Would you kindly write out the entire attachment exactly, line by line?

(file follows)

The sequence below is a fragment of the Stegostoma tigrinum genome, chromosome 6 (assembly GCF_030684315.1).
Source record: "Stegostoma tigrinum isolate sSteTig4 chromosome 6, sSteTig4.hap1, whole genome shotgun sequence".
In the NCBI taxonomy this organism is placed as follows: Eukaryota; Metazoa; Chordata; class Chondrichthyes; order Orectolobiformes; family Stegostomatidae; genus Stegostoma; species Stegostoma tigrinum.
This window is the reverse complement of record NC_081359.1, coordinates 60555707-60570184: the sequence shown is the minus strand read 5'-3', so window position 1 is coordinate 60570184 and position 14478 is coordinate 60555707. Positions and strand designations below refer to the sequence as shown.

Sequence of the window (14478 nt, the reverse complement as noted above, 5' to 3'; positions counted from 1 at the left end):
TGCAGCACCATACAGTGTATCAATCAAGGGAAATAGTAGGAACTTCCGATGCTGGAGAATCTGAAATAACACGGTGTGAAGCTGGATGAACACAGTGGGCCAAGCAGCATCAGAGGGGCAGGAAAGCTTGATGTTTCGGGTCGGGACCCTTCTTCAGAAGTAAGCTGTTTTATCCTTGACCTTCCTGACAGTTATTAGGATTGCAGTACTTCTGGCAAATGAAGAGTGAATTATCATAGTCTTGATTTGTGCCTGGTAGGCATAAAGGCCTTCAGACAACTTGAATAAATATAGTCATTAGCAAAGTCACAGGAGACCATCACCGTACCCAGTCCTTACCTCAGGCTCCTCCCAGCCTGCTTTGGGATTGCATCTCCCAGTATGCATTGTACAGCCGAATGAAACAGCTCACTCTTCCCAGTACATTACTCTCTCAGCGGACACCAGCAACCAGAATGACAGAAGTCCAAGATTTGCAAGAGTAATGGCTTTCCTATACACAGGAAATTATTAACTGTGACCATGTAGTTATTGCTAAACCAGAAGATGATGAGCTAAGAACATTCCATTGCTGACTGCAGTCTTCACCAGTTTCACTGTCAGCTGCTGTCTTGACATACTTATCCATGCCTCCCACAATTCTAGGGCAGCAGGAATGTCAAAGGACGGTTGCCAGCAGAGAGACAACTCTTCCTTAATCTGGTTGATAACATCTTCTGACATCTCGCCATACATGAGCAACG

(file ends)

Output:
The sequence below is a fragment of the Stegostoma tigrinum genome, chromosome 6 (assembly GCF_030684315.1).
Source record: "Stegostoma tigrinum isolate sSteTig4 chromosome 6, sSteTig4.hap1, whole genome shotgun sequence".
In the NCBI taxonomy this organism is placed as follows: Eukaryota; Metazoa; Chordata; class Chondrichthyes; order Orectolobiformes; family Stegostomatidae; genus Stegostoma; species Stegostoma tigrinum.
This window is the reverse complement of record NC_081359.1, coordinates 60555707-60570184: the sequence shown is the minus strand read 5'-3', so window position 1 is coordinate 60570184 and position 14478 is coordinate 60555707. Positions and strand designations below refer to the sequence as shown.

Sequence of the window (14478 nt, the reverse complement as noted above, 5' to 3'; positions counted from 1 at the left end):
TGCAGCACCATACAGTGTATCAATCAAGGGAAATAGTAGGAACTTCCGATGCTGGAGAATCTGAAATAACACGGTGTGAAGCTGGATGAACACAGTGGGCCAAGCAGCATCAGAGGGGCAGGAAAGCTTGATGTTTCGGGTCGGGACCCTTCTTCAGAAGTAAGCTGTTTTATCCTTGACCTTCCTGACAGTTATTAGGATTGCAGTACTTCTGGCAAATGAAGAGTGAATTATCATAGTCTTGATTTGTGCCTGGTAGGCATAAAGGCCTTCAGACAACTTGAATAAATATAGTCATTAGCAAAGTCACAGGAGACCATCACCGTACCCAGTCCTTACCTCAGGCTCCTCCCAGCCTGCTTTGGGATTGCATCTCCCAGTATGCATTGTACAGCCGAATGAAACAGCTCACTCTTCCCAGTACATTACTCTCTCAGCGGACACCAGCAACCAGAATGACAGAAGTCCAAGATTTGCAAGAGTAATGGCTTTCCTATACACAGGAAATTATTAACTGTGACCATGTAGTTATTGCTAAACCAGAAGATGATGAGCTAAGAACATTCCATTGCTGACTGCAGTCTTCACCAGTTTCACTGTCAGCTGCTGTCTTGACATACTTATCCATGCCTCCCACAATTCTAGGGCAGCAGGAATGTCAAAGGACGGTTGCCAGCAGAGAGACAACTCTTCCTTAATCTGGTTGATAACATCTTCTGACATCTCGCCATACATGAGCAACG